Alain de Botton, 22 when his first book, Essays in Love, was published and just embarking on a never-to-be-completed PhD, advises student writers to go for it while they can, "because for me to have established myself in another career and then to try to be a writer would have been much riskier. One's early 20s are years of experimenting so there is nothing to lose really. It's hard to give across-the-board advice, but if you start early and it goes wrong you can change style. Being a student is a very privileged period in one's life, full of intellectual discovery, when you also have the time to write. I sent Essays in Love to 30 agents: 29 turned me down. I was paid a Pounds 2,500 advance and my new editor took me out for a sandwich, which we then ate at his desk. It all started very modestly. I was not transformed from an obscure individual to a superstar, and I'm very grateful for that slow build-up because in the long term I think it's always better to exceed people's expectations than to raise them and dash them."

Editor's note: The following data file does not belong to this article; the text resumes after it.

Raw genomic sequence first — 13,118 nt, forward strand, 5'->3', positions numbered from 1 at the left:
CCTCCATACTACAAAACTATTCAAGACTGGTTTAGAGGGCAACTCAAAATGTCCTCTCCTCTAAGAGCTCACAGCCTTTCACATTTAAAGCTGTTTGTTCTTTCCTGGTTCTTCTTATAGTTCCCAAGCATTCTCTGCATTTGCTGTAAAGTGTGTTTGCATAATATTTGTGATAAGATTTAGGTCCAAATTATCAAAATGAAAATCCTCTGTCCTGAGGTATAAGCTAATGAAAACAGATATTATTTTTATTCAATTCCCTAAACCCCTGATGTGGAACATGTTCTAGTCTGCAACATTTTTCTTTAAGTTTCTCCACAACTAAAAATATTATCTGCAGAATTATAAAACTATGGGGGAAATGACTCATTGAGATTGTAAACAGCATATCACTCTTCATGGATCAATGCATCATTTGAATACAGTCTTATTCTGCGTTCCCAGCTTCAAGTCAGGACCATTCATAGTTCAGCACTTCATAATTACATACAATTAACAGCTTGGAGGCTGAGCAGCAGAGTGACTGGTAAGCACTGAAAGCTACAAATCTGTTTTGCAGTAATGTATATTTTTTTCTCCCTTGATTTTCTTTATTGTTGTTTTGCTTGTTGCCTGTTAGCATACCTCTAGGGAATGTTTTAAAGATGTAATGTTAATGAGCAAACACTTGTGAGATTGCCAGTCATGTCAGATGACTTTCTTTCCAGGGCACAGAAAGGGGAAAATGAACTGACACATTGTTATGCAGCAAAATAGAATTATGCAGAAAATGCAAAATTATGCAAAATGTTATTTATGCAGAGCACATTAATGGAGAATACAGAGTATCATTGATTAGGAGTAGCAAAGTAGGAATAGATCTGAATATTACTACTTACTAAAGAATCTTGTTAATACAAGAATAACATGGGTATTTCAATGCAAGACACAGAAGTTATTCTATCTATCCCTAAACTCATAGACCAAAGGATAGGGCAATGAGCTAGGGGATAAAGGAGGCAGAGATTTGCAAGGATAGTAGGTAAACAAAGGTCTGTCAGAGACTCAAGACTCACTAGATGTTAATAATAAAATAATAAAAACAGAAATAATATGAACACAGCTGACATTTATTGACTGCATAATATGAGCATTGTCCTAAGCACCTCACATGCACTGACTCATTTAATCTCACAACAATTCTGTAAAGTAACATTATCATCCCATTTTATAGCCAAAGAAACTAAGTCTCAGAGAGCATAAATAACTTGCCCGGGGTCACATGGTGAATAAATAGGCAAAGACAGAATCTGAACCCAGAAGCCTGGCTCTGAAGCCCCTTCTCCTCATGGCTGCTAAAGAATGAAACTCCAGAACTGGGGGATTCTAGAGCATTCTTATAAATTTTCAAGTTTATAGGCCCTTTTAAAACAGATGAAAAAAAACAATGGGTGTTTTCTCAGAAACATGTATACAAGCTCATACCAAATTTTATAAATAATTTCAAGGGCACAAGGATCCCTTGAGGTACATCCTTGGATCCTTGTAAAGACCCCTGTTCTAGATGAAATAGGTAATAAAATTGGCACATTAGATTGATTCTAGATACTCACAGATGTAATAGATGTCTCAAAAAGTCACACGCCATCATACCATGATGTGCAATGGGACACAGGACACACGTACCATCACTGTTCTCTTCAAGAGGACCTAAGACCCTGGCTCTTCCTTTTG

But the reverse is also true, he acknowledges. "If you're not paid much it can lead to financial worries. And it's dispiriting when you think you've written a good book and it disappears without trace. My publishers initially would have been quite happy to see me disappear because they had made so little investment in me.
"As a young writer you're particularly vulnerable to publishers," says de Botton, recalling the number that turned down even his fourth book How Proust can Change your Life, which has sold about 100,000 copies.
De Botton's advice to students who want to write is do not think only about a novel. Douglas Murray, an Oxford undergraduate, has just sold a biography of Lord Alfred Douglas to Talk Miramax, and another student I talked to is writing a diary of her struggle against bulimia. So if you are confident enough to withstand the media onslaught and can find a publisher, go for it. Youth is on your side.
THE PUBLISHER'S VIEW
Philip Gwyn Jones "I discovered Zadie Smith in two May Anthologies (collections of short stories and poetry written and published every year by students from Oxford and Cambridge) and it was clear her writing was head and shoulders above the rest," says Philip Gwyn Jones, editorial director of Flamingo, a division of Harper Collins.